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I'm new to C++ programming, and I've come upon a roadblock. Here's my code:

#include <iostream>
using namespace std;

int main(){

    int sum = 0, a;
    cout << "enter first set of numbers:";
    while(cin >> a) sum += a;
    cout << "first sum = " << sum;
    cin.ignore( numeric_limits<streamsize>::max(), '\n');

    sum = 0;
    cout << "enter second set of numbers:";
    while(cin >> a) sum += a;
    cout << "second sum = " << sum;

I'm trying to sum two sets of numbers that I input at the command line. The problem is that when I hit ctrl-d to terminate my first set of numbers, it skips the second set of cin's. Most of the pages I find elsewhere on the internet tell me to use cin.clear and cin.ignore. I've tried that and it still doesn't work. This page question concerning cin.clear() even seems to have the same problems. However, the fixes they suggest don't work for me.

Does this code above work for anyone else?

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Is this on Windows? –  jrd1 Nov 14 '13 at 3:03
I'm using gcc on osx –  user2990344 Nov 14 '13 at 15:29

2 Answers 2

When you use Ctrl-D you terminate the input stream: there is no further character coming from std::cin. Even clearing the stream doesn't help: you have told the stream it is at its end. You can't reopen it. However, clear()ing the stream and using ignore() is the solution to your problem!

You need a different indicator that one set of values is done. The easiest is to use a non-digit character or string: trying to read something which isn't an int will cause the stream to go into failure mode [without closing the stream]. That is, you read until the conversion fails, clear() the stream, and ignore() everything up to the end of the line.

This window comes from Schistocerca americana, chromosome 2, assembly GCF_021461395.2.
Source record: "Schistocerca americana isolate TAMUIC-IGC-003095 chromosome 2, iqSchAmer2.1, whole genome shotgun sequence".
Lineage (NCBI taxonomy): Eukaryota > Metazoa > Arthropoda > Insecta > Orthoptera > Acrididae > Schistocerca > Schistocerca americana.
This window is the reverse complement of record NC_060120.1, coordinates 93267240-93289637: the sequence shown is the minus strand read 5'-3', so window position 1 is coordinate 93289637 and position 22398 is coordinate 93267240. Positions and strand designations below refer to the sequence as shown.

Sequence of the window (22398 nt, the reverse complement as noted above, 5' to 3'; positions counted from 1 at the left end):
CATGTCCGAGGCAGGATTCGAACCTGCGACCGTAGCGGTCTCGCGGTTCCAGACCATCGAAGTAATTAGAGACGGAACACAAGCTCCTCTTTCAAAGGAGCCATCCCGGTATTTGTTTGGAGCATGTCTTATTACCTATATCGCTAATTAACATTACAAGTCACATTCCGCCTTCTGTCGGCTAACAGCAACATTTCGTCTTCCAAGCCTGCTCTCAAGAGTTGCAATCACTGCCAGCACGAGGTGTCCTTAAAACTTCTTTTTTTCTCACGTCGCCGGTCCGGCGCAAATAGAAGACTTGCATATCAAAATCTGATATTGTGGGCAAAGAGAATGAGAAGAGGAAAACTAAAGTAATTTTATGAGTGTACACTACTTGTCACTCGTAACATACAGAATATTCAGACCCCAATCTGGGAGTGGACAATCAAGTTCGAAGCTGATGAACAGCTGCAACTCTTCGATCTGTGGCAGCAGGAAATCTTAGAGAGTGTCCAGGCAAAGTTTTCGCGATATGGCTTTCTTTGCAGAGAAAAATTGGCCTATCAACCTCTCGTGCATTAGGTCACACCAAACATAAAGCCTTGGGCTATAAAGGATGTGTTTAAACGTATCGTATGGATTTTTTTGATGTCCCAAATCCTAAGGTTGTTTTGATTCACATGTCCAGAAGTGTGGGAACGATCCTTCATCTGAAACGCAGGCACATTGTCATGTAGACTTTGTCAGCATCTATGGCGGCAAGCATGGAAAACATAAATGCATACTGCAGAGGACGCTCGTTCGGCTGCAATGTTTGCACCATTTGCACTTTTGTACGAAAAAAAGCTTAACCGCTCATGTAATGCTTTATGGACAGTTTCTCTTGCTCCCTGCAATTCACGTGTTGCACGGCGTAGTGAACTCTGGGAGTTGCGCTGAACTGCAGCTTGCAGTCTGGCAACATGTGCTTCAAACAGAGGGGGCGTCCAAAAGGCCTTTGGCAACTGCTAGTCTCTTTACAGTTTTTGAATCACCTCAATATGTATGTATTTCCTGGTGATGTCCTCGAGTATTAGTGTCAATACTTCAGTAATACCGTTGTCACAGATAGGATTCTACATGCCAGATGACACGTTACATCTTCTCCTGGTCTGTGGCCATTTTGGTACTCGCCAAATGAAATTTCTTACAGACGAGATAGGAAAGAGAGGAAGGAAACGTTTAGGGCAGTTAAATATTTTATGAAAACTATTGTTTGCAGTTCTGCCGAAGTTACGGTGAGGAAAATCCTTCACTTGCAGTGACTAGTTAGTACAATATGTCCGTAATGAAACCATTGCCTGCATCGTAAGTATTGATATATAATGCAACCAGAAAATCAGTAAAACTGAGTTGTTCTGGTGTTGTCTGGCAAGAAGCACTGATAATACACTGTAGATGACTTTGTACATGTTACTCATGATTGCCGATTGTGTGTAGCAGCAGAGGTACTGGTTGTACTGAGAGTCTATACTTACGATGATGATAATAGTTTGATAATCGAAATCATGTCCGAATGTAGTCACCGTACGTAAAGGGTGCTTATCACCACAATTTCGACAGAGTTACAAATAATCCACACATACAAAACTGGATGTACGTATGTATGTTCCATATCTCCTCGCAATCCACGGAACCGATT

Your code should already do that: instead of using Ctrl-D just enter, e.g., x.

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Okay, terminating with a character instead of ctrl-d works; thanks a lot. I'm just wondering, why does chapter 4 of the book Accelerated C++ seem to suggest that not only will ctrl-d work fine for multiple "blocks" of cin's, but that I only need cin.clear, rather than both cin.ignore? –  user2990344 Nov 14 '13 at 15:31
@user2990344: I'd think you need to get rid of the offending character, i.e., you'd need std::cin.ignore(). How they got the idea that Ctrl-D should work, I don't know. Seems odd to me as Andrew certainly knows better. –  Dietmar Kühl Nov 14 '13 at 19:19

You can use Ctrl-D, you just need to have your loop in another thread. So Ctrl-D, kills the thread, then returns to your main function, then you can start another thread. It'd not the best solution, but it can work, http://codebase.eu/tutorial/posix-threads-c/

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